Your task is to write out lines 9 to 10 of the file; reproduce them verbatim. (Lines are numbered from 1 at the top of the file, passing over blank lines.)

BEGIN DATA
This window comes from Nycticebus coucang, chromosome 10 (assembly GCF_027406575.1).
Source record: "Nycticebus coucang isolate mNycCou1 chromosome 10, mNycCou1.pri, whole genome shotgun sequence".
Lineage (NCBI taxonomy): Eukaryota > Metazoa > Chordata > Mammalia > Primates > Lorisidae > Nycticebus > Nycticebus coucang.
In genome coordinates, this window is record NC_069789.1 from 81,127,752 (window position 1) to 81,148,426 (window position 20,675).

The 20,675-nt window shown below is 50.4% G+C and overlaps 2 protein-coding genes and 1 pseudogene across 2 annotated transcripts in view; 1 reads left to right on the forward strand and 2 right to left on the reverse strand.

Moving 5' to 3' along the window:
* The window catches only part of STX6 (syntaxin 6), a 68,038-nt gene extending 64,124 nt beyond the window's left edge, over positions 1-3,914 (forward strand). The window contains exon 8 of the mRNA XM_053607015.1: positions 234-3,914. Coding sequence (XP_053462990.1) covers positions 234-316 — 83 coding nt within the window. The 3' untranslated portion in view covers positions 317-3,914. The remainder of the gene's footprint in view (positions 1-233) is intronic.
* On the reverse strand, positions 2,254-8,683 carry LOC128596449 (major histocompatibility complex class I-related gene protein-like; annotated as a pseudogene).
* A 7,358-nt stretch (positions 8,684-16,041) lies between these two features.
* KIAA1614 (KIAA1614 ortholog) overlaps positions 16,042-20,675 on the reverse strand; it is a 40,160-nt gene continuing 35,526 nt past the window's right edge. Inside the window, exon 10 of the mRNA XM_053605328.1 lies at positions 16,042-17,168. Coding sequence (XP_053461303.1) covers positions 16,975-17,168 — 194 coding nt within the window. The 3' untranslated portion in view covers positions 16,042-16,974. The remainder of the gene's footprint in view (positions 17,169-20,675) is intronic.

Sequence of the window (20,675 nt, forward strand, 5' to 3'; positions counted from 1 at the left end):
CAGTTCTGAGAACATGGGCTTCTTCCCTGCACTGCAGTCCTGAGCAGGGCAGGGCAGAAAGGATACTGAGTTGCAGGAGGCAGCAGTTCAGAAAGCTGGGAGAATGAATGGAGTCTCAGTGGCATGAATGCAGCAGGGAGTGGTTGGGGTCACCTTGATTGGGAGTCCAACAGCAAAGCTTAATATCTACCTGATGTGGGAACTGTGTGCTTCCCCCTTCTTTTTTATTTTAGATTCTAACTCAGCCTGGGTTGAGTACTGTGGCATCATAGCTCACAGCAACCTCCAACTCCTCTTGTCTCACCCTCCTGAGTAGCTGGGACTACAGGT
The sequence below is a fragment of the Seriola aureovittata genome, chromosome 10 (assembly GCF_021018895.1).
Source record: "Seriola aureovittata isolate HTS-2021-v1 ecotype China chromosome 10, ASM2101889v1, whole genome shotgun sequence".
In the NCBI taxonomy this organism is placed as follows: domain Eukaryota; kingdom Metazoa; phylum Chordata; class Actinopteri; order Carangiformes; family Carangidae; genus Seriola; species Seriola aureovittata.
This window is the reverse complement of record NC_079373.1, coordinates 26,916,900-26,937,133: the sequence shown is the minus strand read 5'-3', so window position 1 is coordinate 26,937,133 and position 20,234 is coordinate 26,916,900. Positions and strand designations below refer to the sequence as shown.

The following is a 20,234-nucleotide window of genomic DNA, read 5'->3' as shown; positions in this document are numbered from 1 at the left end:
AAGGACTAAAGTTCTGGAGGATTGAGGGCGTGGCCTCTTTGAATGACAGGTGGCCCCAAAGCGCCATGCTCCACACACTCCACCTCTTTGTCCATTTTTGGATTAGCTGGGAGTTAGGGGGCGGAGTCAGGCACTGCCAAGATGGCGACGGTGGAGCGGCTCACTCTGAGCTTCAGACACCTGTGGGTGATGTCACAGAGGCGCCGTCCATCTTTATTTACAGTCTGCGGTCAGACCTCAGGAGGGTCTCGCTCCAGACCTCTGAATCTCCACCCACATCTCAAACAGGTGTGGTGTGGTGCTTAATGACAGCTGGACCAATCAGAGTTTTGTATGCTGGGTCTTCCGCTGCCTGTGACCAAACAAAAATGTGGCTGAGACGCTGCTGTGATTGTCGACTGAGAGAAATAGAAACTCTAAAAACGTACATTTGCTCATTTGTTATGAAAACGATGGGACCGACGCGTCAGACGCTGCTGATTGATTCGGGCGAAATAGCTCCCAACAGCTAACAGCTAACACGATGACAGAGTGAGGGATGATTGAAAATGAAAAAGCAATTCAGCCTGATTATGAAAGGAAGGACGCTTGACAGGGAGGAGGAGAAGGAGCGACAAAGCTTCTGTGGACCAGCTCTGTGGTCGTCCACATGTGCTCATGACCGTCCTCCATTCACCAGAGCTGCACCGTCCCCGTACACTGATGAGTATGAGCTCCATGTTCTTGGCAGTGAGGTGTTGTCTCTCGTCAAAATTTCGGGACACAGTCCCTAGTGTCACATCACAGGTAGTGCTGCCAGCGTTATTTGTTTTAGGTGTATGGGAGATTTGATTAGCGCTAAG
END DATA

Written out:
* A 7,358-nt stretch (positions 8,684-16,041) lies between these two features.
* KIAA1614 (KIAA1614 ortholog) overlaps positions 16,042-20,675 on the reverse strand; it is a 40,160-nt gene continuing 35,526 nt past the window's right edge. Inside the window, exon 10 of the mRNA XM_053605328.1 lies at positions 16,042-17,168. Coding sequence (XP_053461303.1) covers positions 16,975-17,168 — 194 coding nt within the window. The 3' untranslated portion in view covers positions 16,042-16,974. The remainder of the gene's footprint in view (positions 17,169-20,675) is intronic.